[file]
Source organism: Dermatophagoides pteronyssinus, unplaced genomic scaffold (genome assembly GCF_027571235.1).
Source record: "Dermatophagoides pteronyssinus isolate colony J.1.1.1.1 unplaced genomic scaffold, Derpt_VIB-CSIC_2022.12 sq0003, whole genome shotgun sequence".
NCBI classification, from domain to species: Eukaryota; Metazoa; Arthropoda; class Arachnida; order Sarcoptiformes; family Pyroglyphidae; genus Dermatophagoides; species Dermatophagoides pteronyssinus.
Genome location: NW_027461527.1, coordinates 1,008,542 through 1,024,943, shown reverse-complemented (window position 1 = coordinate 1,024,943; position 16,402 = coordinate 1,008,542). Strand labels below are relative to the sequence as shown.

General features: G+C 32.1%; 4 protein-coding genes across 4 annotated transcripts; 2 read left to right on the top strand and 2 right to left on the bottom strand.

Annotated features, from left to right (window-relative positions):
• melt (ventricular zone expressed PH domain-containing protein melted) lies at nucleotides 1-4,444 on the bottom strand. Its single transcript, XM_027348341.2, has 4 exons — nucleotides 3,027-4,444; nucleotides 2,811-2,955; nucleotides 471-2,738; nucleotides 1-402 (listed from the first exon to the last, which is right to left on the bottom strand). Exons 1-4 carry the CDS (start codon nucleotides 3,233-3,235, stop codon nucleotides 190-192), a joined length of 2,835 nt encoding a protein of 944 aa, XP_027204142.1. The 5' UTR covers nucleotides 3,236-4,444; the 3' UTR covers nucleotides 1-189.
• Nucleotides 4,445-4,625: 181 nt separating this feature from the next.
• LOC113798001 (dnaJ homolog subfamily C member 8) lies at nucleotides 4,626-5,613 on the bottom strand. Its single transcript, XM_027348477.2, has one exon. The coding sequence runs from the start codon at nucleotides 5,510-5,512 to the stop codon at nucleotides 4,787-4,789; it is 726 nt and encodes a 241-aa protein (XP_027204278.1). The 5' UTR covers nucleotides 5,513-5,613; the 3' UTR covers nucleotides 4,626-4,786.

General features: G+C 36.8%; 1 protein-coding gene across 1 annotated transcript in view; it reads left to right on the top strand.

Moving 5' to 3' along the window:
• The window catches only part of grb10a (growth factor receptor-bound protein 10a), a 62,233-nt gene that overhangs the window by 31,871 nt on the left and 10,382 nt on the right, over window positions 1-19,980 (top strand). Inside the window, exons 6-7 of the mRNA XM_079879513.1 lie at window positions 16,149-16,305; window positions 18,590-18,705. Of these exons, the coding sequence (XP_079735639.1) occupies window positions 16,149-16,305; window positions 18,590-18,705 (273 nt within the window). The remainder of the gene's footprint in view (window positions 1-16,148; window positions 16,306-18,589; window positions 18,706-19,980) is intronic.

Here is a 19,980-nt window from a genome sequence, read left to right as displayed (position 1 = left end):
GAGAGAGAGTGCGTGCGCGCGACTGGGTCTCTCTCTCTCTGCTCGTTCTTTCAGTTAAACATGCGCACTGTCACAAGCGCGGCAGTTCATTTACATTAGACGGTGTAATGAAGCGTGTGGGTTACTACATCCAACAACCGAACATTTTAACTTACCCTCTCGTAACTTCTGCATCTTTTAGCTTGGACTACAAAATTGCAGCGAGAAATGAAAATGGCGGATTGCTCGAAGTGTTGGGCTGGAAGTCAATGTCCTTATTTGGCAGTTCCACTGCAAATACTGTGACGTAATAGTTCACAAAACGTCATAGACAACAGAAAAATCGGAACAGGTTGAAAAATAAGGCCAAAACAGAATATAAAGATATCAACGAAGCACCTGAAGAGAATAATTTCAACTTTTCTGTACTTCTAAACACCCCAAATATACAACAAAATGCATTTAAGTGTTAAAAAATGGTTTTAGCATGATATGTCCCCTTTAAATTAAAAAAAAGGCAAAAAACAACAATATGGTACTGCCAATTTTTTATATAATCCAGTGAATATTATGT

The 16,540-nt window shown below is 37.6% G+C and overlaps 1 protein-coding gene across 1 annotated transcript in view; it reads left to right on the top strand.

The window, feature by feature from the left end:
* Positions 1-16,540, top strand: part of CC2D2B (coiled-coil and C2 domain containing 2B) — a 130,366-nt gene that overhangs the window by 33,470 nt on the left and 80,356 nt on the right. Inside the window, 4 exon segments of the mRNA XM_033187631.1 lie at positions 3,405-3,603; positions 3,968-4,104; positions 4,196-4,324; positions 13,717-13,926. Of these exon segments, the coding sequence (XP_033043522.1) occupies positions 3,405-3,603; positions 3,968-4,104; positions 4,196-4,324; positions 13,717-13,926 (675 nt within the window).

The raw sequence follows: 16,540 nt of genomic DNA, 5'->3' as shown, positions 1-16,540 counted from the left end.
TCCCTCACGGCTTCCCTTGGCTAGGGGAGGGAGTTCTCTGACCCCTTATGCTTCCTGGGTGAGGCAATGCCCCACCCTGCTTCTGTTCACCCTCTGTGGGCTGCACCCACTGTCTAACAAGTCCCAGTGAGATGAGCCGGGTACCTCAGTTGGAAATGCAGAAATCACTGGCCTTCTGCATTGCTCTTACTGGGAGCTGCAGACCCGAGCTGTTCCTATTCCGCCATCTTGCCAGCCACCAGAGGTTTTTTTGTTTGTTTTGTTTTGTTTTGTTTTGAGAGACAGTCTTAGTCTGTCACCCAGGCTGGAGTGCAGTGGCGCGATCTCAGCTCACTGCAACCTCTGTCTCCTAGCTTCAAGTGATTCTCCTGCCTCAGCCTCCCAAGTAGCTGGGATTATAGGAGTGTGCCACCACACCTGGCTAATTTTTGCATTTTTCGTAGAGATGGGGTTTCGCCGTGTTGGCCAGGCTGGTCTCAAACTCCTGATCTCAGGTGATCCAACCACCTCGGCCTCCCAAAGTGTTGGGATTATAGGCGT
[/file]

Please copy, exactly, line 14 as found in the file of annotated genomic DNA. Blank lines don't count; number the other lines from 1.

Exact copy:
GAGAGAGAGTGCGTGCGCGCGACTGGGTCTCTCTCTCTCTGCTCGTTCTTTCAGTTAAACATGCGCACTGTCACAAGCGCGGCAGTTCATTTACATTAGACGGTGTAATGAAGCGTGTGGGTTACTACATCCAACAACCGAACATTTTAACTTACCCTCTCGTAACTTCTGCATCTTTTAGCTTGGACTACAAAATTGCAGCGAGAAATGAAAATGGCGGATTGCTCGAAGTGTTGGGCTGGAAGTCAATGTCCTTATTTGGCAGTTCCACTGCAAATACTGTGACGTAATAGTTCACAAAACGTCATAGACAACAGAAAAATCGGAACAGGTTGAAAAATAAGGCCAAAACAGAATATAAAGATATCAACGAAGCACCTGAAGAGAATAATTTCAACTTTTCTGTACTTCTAAACACCCCAAATATACAACAAAATGCATTTAAGTGTTAAAAAATGGTTTTAGCATGATATGTCCCCTTTAAATTAAAAAAAAGGCAAAAAACAACAATATGGTACTGCCAATTTTTTATATAATCCAGTGAATATTATGT